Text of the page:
Net electric power generation was 1,770.81 (mkWh) in August 2021, an increase of 3% when compared to August 2020. Net generation had not been higher than 1,770.81 since August 2017, just before Hurricane María hit Puerto Rico when it reached 1,799.5. Compared to August 2019, net generation is 5.15% higher.
Active clients in the residential class totaled 1,360,699, an increase of 1.1% compared to August 2020, and 1.3% to 2019. This class increased the most in August and has been increasing for the last 13 months. Since the pandemic started, March 2020 has been the month with the fewest active residential clients when it reached 1,339,508, compared to August 2021 is 21,191 less. Commercial class active clients have increased by 1% both since August 2020 and 2019. Farm Lighting Class Active Clients have lowered by 1% compared to August 2019 with 11 fewer clients. All active clients including residential, commercial, industrial, agricultural, and others were 1,487,601. Compared to August 2020, there are 1.1% more clients and by 2019 are 1.3% additional clients.
The average cost per kWh of all classes was 23.07 in August, 29% more expensive than in August 2020, and 5.5% compared to August 2019. The class with the highest increase in cost per kWh in August was the farming class clients. In August 2019 the average cost stood at 23 and in 2021, the cost per kWh is 108.2. The residential class cost per kWh in August 2021 stood at 23.27, 47% higher than in August 2020. Compared to August 2019, the residential cost per kWh is 5% higher. The commercial class cost per kWh has increased 5.9% compared to August 2019 and 35% compared to August 2020. The industrial class cost per kWh increased 549% compared to August 2020 and 8% to August 2019. On the other hand, street lighting has decreased the cost per kWh from 28.8 in 2019, 29.21 in 2020 to 16.8 in 2021, that’s -45% and -43% respectively.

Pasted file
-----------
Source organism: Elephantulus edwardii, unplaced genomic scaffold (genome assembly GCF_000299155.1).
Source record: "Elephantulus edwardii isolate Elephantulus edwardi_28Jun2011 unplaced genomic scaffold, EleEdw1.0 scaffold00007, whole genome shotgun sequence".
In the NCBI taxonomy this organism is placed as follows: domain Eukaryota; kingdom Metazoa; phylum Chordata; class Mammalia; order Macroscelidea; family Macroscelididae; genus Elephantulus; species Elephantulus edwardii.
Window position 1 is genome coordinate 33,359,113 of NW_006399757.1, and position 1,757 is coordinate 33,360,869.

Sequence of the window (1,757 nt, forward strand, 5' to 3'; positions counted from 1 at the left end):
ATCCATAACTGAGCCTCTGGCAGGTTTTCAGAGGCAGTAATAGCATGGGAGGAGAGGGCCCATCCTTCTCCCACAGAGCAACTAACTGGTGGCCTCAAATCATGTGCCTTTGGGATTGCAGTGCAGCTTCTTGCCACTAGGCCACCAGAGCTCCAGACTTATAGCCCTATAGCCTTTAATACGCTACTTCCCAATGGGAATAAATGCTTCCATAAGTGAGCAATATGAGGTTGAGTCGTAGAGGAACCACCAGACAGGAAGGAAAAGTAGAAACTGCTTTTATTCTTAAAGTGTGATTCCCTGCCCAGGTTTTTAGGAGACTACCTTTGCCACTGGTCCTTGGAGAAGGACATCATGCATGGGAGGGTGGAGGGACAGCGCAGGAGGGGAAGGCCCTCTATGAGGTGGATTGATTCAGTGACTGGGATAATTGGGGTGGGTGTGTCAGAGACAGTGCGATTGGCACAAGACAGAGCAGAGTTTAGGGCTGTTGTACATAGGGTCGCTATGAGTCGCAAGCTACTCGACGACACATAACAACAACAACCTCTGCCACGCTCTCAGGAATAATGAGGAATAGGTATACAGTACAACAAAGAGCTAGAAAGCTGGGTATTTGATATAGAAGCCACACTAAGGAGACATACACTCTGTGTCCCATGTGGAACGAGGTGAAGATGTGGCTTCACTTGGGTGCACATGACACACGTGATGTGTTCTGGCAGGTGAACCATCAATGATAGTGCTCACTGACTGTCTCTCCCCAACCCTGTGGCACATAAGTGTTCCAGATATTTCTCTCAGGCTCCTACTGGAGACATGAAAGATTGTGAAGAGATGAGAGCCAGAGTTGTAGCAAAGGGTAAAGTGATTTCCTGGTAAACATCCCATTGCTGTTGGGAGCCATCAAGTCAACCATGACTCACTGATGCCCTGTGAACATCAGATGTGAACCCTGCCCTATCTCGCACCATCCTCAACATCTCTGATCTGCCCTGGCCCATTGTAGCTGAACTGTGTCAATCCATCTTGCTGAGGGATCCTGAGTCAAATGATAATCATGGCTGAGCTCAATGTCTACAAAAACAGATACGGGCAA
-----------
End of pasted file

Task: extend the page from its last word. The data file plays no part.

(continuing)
As the economy goes back to pre-pandemic levels, we can expect more reduced generation and consumption. It is expected for renewable energy to grow as petroleum prices are expected to increase. This may mean, besides public policy issues going on in Puerto Rico, possible higher energy costs. The Energy Bureau in Puerto Rico approved a 3.1% increase of cents per kWh solicited by the Puerto Rico Electric Power Authority (PREPA). This may be a sign of future increases to come.